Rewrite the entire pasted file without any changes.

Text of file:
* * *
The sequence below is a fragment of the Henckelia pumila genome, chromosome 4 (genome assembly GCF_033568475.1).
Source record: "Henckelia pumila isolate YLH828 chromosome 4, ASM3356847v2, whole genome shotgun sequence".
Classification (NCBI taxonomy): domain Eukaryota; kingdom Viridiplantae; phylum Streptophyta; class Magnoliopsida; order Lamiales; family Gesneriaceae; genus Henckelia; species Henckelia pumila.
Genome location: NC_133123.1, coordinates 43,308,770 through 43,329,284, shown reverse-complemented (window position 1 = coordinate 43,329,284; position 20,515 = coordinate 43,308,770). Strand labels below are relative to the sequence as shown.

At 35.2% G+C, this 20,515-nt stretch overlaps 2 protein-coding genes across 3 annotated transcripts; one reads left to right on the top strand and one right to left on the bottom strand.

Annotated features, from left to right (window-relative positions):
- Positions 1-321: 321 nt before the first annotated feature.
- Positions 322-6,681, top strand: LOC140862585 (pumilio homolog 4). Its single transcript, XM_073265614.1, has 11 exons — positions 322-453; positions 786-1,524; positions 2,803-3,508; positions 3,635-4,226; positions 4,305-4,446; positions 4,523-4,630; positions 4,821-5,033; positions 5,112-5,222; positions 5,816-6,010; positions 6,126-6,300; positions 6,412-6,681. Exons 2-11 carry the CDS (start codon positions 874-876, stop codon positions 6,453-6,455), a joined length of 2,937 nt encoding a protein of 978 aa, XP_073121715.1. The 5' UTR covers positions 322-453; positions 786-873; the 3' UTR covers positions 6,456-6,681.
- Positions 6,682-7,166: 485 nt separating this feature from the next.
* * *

The sequence below is a fragment of the Henckelia pumila genome, chromosome 4 (genome assembly GCF_033568475.1).
Source record: "Henckelia pumila isolate YLH828 chromosome 4, ASM3356847v2, whole genome shotgun sequence".
Classification (NCBI taxonomy): domain Eukaryota; kingdom Viridiplantae; phylum Streptophyta; class Magnoliopsida; order Lamiales; family Gesneriaceae; genus Henckelia; species Henckelia pumila.
Genome location: NC_133123.1, coordinates 43,308,770 through 43,329,284, shown reverse-complemented (window position 1 = coordinate 43,329,284; position 20,515 = coordinate 43,308,770). Strand labels below are relative to the sequence as shown.

At 35.2% G+C, this 20,515-nt stretch overlaps 2 protein-coding genes across 3 annotated transcripts; one reads left to right on the top strand and one right to left on the bottom strand.

Annotated features, from left to right (window-relative positions):
- Positions 1-321: 321 nt before the first annotated feature.
- Positions 322-6,681, top strand: LOC140862585 (pumilio homolog 4). Its single transcript, XM_073265614.1, has 11 exons — positions 322-453; positions 786-1,524; positions 2,803-3,508; positions 3,635-4,226; positions 4,305-4,446; positions 4,523-4,630; positions 4,821-5,033; positions 5,112-5,222; positions 5,816-6,010; positions 6,126-6,300; positions 6,412-6,681. Exons 2-11 carry the CDS (start codon positions 874-876, stop codon positions 6,453-6,455), a joined length of 2,937 nt encoding a protein of 978 aa, XP_073121715.1. The 5' UTR covers positions 322-453; positions 786-873; the 3' UTR covers positions 6,456-6,681.
- Positions 6,682-7,166: 485 nt separating this feature from the next.